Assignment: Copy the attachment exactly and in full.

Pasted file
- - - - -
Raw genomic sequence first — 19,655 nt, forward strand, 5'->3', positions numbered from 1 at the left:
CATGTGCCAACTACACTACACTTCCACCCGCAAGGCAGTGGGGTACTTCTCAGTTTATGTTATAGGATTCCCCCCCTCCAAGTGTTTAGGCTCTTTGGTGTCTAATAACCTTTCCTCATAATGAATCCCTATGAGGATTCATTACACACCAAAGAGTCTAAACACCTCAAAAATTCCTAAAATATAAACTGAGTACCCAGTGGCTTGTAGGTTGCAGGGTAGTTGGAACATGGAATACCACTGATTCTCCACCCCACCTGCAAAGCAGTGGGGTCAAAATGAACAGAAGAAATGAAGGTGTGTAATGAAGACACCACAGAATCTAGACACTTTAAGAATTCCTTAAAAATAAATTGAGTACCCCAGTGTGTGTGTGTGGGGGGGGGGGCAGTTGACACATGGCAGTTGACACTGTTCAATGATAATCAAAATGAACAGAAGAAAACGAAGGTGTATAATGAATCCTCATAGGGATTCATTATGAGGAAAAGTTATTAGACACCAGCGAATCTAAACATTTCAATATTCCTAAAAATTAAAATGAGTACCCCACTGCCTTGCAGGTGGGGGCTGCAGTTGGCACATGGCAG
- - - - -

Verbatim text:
Raw genomic sequence first — 19,655 nt, forward strand, 5'->3', positions numbered from 1 at the left:
CATGTGCCAACTACACTACACTTCCACCCGCAAGGCAGTGGGGTACTTCTCAGTTTATGTTATAGGATTCCCCCCCTCCAAGTGTTTAGGCTCTTTGGTGTCTAATAACCTTTCCTCATAATGAATCCCTATGAGGATTCATTACACACCAAAGAGTCTAAACACCTCAAAAATTCCTAAAATATAAACTGAGTACCCAGTGGCTTGTAGGTTGCAGGGTAGTTGGAACATGGAATACCACTGATTCTCCACCCCACCTGCAAAGCAGTGGGGTCAAAATGAACAGAAGAAATGAAGGTGTGTAATGAAGACACCACAGAATCTAGACACTTTAAGAATTCCTTAAAAATAAATTGAGTACCCCAGTGTGTGTGTGTGGGGGGGGGGGCAGTTGACACATGGCAGTTGACACTGTTCAATGATAATCAAAATGAACAGAAGAAAACGAAGGTGTATAATGAATCCTCATAGGGATTCATTATGAGGAAAAGTTATTAGACACCAGCGAATCTAAACATTTCAATATTCCTAAAAATTAAAATGAGTACCCCACTGCCTTGCAGGTGGGGGCTGCAGTTGGCACATGGCAG